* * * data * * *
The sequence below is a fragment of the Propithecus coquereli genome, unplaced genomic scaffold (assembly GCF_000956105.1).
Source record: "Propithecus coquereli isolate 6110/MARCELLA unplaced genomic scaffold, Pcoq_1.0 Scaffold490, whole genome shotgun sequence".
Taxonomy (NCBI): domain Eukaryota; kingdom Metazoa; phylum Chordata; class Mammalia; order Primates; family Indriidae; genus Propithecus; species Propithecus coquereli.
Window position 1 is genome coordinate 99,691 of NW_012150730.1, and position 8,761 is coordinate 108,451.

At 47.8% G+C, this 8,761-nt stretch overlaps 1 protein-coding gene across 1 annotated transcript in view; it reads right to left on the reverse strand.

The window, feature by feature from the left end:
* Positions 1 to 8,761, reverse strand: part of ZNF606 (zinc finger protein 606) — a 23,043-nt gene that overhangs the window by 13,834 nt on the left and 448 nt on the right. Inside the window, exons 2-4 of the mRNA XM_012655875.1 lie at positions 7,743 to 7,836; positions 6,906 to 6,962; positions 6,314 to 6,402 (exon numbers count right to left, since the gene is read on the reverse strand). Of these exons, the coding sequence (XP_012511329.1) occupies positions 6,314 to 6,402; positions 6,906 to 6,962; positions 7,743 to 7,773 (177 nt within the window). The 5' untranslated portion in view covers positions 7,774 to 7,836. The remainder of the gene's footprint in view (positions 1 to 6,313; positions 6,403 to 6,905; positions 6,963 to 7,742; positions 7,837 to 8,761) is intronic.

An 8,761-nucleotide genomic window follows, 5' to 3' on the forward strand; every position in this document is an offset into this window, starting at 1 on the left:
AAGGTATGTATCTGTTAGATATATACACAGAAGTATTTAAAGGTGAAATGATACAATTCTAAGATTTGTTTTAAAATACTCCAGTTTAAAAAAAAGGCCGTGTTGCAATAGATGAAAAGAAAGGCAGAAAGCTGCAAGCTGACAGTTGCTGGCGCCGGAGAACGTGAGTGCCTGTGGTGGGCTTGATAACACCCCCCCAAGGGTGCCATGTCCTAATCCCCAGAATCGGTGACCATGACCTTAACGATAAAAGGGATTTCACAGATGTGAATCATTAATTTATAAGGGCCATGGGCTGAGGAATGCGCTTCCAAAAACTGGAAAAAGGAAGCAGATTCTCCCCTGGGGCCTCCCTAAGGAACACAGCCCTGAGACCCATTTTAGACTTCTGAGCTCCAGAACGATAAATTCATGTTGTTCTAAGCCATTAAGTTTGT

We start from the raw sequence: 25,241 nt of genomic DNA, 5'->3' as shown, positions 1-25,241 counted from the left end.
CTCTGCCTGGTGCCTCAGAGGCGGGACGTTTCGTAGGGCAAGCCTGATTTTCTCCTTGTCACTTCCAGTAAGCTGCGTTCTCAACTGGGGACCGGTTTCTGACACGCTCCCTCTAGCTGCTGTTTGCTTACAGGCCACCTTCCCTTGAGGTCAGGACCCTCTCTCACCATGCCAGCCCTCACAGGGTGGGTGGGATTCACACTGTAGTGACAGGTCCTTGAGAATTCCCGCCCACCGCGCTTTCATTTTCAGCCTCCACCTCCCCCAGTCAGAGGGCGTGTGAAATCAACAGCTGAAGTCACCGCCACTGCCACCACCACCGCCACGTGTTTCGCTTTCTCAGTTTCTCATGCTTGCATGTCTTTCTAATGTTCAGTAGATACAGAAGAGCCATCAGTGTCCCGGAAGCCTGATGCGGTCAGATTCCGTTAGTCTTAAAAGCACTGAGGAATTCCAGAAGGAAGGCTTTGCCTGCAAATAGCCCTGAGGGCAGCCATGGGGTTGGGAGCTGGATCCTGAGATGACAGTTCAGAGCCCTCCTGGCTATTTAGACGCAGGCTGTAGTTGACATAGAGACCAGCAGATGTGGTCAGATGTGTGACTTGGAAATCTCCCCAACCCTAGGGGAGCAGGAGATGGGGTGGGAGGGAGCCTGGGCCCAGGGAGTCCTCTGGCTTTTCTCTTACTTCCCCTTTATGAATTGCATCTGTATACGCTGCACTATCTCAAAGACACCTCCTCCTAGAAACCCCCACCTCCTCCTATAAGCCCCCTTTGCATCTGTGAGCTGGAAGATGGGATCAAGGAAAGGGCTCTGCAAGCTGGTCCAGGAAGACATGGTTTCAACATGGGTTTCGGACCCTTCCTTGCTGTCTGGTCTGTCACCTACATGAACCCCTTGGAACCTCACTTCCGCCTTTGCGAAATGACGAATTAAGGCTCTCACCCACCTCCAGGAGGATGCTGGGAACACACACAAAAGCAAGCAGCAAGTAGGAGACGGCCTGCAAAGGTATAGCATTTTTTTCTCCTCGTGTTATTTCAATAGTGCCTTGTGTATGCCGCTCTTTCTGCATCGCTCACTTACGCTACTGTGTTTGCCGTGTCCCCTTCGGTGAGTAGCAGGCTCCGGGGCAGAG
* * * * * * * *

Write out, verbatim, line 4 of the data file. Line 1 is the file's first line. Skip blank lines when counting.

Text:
Window position 1 is genome coordinate 99,691 of NW_012150730.1, and position 8,761 is coordinate 108,451.